the view from row q - high plains drifter

if, due to hazy memory or just the laziness of easy association, you think of clint eastwood's high plains drifter (1973) as just another spaghetti western, you should think again.

the paramount theater screened this film in tandem with rooster cogburn (1975) as part of a set of double features they have going on this week. tonight's was a slightly ironic pairing, as john wayne apparently held drifter in extremely low esteem. he told eastwood that the film "did not represent the true spirit of the american pioneer, the spirit that made america great". well, as far as i am concerned, those two phrases express vastly different sentiments. if he had said that it wasn't flattering, though, he would have been right on the money.

it begins with eastwood as an apparition, fading into view through the waves of heat given off by the scorched desert. a solitary rider on a pale horse, he makes his way down from the mountains, through the graveyard on the edge of town and into the heart of a godforsaken village named lago. the name is appropriate enough, as it a lakeside hamlet, but i have to wonder if it also a nod to the lago d'averno in naples, which dante characterized as the entrance to hell. with all that time spent with sergio leone, it's not outside the realm of possibility that clint picked up a little local color.

it would also be in keeping with the less than subtle symbolism on display throughout the picture. this is a brazen and obvious film on most levels. it's wrathful and has no time for subtlety, very old testament. this version of "the man with no name" wastes no time making his presence felt. he inspires an almost supernatural level of fear and curiosity in the townsfolk and in about as much time as it takes to hitch up his horse, get a drink and sit down in the barber's chair, he has killed three men and raped a woman. it's the treatment of the latter crime that i think is still one of the most misunderstood things eastwood ever committed to film. i see an awful lot written about how the dodgy sexual politics of the rape with the accompanying "she didn't seem to fight it too much" attitude are just in keeping with the less enlightened tenor of the times. i think this is far off the mark. i think that comes from still wanting to view eastwood as a vengeful ghost seeking justice, amoral at worst. well, forget about it. he is trying to make you understand that he is the devil here, as manipulative, disruptive and malevolent as can be. quit trying to make him out to be an antihero based on what you've seen him in before. he's practically daring you to despise him, making you complicit in the debauchery if you don't. look beyond the clint you're comfortable with. see the bigger, uglier picture.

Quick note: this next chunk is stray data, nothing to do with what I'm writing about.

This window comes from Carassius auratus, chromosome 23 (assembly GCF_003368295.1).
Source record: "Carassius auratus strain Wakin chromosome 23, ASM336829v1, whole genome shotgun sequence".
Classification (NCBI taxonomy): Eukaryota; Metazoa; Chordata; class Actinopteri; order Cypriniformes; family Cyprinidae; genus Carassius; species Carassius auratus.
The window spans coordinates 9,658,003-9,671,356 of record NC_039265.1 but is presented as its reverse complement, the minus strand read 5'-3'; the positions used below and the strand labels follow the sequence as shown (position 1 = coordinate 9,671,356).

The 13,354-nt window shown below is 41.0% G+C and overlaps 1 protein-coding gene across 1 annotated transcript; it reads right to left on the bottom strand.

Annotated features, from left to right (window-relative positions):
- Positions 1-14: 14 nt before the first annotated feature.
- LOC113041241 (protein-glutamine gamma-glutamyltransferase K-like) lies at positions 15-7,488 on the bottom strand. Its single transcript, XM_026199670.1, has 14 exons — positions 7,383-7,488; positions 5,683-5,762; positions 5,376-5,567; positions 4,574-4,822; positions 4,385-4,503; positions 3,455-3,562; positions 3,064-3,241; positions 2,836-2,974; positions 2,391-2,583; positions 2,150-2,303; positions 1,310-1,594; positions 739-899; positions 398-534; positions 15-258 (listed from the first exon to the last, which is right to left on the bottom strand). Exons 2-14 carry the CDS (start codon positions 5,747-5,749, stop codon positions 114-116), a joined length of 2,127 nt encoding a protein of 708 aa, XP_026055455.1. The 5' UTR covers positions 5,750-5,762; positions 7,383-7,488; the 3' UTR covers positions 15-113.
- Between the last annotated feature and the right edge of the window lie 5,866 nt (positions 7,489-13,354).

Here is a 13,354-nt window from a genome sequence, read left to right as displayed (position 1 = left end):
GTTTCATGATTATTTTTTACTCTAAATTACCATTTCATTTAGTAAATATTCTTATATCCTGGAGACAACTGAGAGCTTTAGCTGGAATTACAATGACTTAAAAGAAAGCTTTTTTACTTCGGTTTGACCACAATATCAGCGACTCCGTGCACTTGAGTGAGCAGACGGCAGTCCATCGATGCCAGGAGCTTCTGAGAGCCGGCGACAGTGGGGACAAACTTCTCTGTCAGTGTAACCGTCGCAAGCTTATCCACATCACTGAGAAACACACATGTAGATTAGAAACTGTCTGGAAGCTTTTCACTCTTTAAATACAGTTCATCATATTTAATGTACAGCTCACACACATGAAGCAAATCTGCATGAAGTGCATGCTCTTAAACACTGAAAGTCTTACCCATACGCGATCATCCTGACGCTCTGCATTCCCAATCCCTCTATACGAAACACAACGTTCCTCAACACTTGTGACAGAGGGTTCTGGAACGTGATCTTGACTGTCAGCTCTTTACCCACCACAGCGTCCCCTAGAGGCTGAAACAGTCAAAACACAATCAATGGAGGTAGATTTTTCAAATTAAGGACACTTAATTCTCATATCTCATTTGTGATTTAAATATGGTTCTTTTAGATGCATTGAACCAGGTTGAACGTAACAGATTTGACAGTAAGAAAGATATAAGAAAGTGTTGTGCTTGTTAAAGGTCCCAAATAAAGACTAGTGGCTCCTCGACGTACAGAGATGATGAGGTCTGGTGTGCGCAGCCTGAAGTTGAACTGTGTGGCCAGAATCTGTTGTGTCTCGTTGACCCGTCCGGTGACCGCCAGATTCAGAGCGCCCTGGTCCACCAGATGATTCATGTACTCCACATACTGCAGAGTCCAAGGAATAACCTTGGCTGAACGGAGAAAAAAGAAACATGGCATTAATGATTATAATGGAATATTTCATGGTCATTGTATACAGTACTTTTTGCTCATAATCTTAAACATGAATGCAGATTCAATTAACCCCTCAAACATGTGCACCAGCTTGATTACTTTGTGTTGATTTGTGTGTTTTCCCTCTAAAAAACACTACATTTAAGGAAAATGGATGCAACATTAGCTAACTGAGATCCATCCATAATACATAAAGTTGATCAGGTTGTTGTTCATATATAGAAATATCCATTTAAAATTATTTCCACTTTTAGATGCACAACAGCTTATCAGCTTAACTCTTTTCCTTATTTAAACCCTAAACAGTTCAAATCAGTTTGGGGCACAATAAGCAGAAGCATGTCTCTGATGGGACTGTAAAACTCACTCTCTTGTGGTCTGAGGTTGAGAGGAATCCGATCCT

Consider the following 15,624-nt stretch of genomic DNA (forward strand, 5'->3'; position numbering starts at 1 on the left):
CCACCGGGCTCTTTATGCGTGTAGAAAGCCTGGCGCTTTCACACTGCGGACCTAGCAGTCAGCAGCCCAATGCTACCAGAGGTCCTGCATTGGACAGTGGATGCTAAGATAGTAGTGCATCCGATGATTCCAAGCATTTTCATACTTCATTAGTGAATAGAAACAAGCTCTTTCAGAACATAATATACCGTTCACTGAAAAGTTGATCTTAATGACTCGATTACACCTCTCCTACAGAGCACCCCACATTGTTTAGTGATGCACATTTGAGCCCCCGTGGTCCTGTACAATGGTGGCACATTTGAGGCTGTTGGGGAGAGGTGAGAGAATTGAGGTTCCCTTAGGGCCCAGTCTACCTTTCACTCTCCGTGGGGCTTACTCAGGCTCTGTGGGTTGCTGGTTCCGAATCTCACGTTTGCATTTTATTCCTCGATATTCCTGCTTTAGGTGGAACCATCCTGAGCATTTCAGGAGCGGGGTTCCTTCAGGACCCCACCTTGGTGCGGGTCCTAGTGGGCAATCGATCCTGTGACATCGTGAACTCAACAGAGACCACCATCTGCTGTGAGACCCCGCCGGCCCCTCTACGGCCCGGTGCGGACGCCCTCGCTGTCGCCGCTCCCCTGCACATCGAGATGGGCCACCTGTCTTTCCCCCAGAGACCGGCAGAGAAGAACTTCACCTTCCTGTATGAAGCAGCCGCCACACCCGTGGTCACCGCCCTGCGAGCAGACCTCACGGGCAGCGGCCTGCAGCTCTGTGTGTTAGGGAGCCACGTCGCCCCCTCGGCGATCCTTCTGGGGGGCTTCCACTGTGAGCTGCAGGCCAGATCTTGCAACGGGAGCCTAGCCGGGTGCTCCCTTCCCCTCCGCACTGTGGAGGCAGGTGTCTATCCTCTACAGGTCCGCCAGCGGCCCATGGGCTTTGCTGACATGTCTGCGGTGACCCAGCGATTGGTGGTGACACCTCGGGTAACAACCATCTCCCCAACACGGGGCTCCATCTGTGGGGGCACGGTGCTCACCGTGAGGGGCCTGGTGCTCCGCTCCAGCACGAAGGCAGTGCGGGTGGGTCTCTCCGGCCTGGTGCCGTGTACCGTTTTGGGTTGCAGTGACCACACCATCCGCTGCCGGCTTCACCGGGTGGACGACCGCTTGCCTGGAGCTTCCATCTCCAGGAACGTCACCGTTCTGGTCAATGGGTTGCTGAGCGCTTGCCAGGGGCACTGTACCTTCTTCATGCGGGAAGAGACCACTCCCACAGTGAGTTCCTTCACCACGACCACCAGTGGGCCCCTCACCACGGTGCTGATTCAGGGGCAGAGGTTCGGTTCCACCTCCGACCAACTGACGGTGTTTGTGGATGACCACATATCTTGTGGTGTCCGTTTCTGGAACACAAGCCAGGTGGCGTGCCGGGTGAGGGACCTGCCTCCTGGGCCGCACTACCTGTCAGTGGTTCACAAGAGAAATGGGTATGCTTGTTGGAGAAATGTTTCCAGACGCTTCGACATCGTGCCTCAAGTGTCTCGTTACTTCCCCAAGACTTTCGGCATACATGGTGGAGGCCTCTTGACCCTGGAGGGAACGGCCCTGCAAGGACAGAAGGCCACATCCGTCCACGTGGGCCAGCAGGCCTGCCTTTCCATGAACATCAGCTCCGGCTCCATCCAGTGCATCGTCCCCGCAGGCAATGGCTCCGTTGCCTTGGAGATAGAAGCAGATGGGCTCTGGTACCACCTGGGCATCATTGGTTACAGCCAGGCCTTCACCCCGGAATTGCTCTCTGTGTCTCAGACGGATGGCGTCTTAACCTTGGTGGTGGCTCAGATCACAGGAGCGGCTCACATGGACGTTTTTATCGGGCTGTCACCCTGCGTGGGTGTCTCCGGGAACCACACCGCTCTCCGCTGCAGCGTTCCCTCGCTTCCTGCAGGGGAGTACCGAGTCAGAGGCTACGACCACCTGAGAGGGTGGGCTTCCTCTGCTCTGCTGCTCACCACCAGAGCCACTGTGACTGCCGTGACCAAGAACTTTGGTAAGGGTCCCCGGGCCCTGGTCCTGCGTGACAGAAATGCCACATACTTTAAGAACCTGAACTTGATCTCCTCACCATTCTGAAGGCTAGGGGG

it's the picture that john wayne wasn't ready to accept. the townsfolk want to hire him to protect them from a trio (trinity?) of bad guys that used to wear the mantle of protector he is being offered, until they outstripped their usefulness and were unceremoniously shipped off to a territorial prison. he relents once they make the offer of anything he wants with "no reckoning". now they are speaking his diabolical language. they are craven cowards, so desperate to avoid reaping what they've sown that they will resort to ignoring murder and rape and handing over the run of their town to this mercenary who immediately turns things upside down for nothing more than anarchic glee of it all. he installs the town dwarf as sheriff and mayor and begins "training" them to protect themselves with exercises that are nothing more than charades underlining how foolish and incompetent they are. it's also not enough that they are weak, childish, cowardly and incapable. we also learn, through a set of dream/flashback sequences, that they are also harboring a terrible secret that may have provided the otherworldly impetus for this stranger's arrival in the first place. there is almost no one worthy of redemption here and eastwood is certainly no redeemer. he is here to have what he wants, damn the hindmost. damn the foremost while you're at it. damn the whole thing. just paint everything red, "especially the church", and remove all doubt that hell has come to town.

the day of the inevitable showdown arrives, but just as the final preparations are being made and the townspeople are laying their trap, the stranger simply rides away, leaving them to flounder and fail, some fatally. our "bad guys", also the perpetrators of the crime that has left this black mark on the town's soul, take control of lago, setting fire to half the joint and terrorizing everyone until the ghost of floggings past comes to visit. the stranger exacts his final vengeance on these three, with a curtain of flames erasing whatever lingering doubts you may have had about his more infernal qualities. his work done here, he fades out in the distance exactly the way he faded in, leaving me with an unsettled feeling. there wasn't really a sense of a spirit avenged that can now be at peace. i felt it much more likely that the second he faded from view here he faded in somewhere else, to just start the game all over again, as there is obviously no shortage of the selfish, criminal and morally deficient for this devilish ghost to prey upon. pioneer spirit, indeed.

it's a worthwhile film, if not particularly nuanced, occupying a ghostly terrain somewhere between more traditional western fare and the non-westerns that robert altman and the like were making at the time. i appreciate how bleak and downright nasty it was willing to be. i don't think it gets enough credit for that. watch it again, if you haven't in a while. it may surprise you. and if you've never seen it, i recommend it. you can decide for yourself if the duke was right or not.

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